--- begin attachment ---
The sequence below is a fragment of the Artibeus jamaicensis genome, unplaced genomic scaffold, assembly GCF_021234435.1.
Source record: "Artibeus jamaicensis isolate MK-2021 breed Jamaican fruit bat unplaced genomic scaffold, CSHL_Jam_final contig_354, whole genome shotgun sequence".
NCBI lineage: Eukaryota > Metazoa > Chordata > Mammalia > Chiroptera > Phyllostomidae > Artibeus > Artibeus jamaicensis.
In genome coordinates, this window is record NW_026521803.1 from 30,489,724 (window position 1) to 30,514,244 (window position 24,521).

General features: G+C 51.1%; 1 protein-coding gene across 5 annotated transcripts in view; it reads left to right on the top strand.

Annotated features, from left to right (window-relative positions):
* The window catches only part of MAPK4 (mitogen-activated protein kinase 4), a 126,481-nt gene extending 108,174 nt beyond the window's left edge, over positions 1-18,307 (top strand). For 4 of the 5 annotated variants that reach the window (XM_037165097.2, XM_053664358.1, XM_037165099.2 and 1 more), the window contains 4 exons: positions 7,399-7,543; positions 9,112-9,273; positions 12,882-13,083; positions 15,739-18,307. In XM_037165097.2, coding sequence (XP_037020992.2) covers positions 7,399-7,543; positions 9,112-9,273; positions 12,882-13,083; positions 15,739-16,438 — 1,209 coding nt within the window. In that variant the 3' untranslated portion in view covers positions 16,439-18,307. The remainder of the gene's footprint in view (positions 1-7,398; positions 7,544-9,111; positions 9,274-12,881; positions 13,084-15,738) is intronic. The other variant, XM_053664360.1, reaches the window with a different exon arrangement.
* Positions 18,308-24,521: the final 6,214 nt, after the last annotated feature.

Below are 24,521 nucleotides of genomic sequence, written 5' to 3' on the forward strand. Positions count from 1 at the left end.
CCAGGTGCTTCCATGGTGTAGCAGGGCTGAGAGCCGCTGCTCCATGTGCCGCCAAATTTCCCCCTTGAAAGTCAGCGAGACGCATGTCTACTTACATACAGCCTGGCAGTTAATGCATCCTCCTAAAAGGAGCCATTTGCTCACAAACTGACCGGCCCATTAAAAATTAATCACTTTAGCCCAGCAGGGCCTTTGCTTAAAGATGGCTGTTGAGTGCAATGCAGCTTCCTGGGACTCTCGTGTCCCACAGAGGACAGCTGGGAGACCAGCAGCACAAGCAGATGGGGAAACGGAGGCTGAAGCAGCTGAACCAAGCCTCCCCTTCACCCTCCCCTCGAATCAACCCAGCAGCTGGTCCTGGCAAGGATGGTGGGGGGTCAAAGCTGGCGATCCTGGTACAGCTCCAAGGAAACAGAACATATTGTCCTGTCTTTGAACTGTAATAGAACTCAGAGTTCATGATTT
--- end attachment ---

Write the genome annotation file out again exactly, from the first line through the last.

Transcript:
The sequence below is a fragment of the Artibeus jamaicensis genome, unplaced genomic scaffold, assembly GCF_021234435.1.
Source record: "Artibeus jamaicensis isolate MK-2021 breed Jamaican fruit bat unplaced genomic scaffold, CSHL_Jam_final contig_354, whole genome shotgun sequence".
NCBI lineage: Eukaryota > Metazoa > Chordata > Mammalia > Chiroptera > Phyllostomidae > Artibeus > Artibeus jamaicensis.
In genome coordinates, this window is record NW_026521803.1 from 30,489,724 (window position 1) to 30,514,244 (window position 24,521).

General features: G+C 51.1%; 1 protein-coding gene across 5 annotated transcripts in view; it reads left to right on the top strand.

Annotated features, from left to right (window-relative positions):
* The window catches only part of MAPK4 (mitogen-activated protein kinase 4), a 126,481-nt gene extending 108,174 nt beyond the window's left edge, over positions 1-18,307 (top strand). For 4 of the 5 annotated variants that reach the window (XM_037165097.2, XM_053664358.1, XM_037165099.2 and 1 more), the window contains 4 exons: positions 7,399-7,543; positions 9,112-9,273; positions 12,882-13,083; positions 15,739-18,307. In XM_037165097.2, coding sequence (XP_037020992.2) covers positions 7,399-7,543; positions 9,112-9,273; positions 12,882-13,083; positions 15,739-16,438 — 1,209 coding nt within the window. In that variant the 3' untranslated portion in view covers positions 16,439-18,307. The remainder of the gene's footprint in view (positions 1-7,398; positions 7,544-9,111; positions 9,274-12,881; positions 13,084-15,738) is intronic. The other variant, XM_053664360.1, reaches the window with a different exon arrangement.
* Positions 18,308-24,521: the final 6,214 nt, after the last annotated feature.

Below are 24,521 nucleotides of genomic sequence, written 5' to 3' on the forward strand. Positions count from 1 at the left end.
CCAGGTGCTTCCATGGTGTAGCAGGGCTGAGAGCCGCTGCTCCATGTGCCGCCAAATTTCCCCCTTGAAAGTCAGCGAGACGCATGTCTACTTACATACAGCCTGGCAGTTAATGCATCCTCCTAAAAGGAGCCATTTGCTCACAAACTGACCGGCCCATTAAAAATTAATCACTTTAGCCCAGCAGGGCCTTTGCTTAAAGATGGCTGTTGAGTGCAATGCAGCTTCCTGGGACTCTCGTGTCCCACAGAGGACAGCTGGGAGACCAGCAGCACAAGCAGATGGGGAAACGGAGGCTGAAGCAGCTGAACCAAGCCTCCCCTTCACCCTCCCCTCGAATCAACCCAGCAGCTGGTCCTGGCAAGGATGGTGGGGGGTCAAAGCTGGCGATCCTGGTACAGCTCCAAGGAAACAGAACATATTGTCCTGTCTTTGAACTGTAATAGAACTCAGAGTTCATGATTT